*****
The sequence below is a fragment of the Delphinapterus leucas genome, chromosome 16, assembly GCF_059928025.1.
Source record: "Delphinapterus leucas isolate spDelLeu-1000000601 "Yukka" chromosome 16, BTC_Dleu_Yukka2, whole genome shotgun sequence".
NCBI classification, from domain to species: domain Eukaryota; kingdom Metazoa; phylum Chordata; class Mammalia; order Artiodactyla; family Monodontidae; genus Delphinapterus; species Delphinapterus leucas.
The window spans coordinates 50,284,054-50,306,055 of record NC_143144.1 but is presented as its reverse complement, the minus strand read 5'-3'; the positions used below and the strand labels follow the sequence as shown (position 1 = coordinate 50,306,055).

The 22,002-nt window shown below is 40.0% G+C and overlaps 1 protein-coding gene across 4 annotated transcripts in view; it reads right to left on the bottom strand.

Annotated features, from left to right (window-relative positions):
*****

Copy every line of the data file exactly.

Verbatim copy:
The sequence below is a fragment of the Delphinapterus leucas genome, chromosome 16, assembly GCF_059928025.1.
Source record: "Delphinapterus leucas isolate spDelLeu-1000000601 "Yukka" chromosome 16, BTC_Dleu_Yukka2, whole genome shotgun sequence".
NCBI classification, from domain to species: domain Eukaryota; kingdom Metazoa; phylum Chordata; class Mammalia; order Artiodactyla; family Monodontidae; genus Delphinapterus; species Delphinapterus leucas.
The window spans coordinates 50,284,054-50,306,055 of record NC_143144.1 but is presented as its reverse complement, the minus strand read 5'-3'; the positions used below and the strand labels follow the sequence as shown (position 1 = coordinate 50,306,055).

The 22,002-nt window shown below is 40.0% G+C and overlaps 1 protein-coding gene across 4 annotated transcripts in view; it reads right to left on the bottom strand.

Annotated features, from left to right (window-relative positions):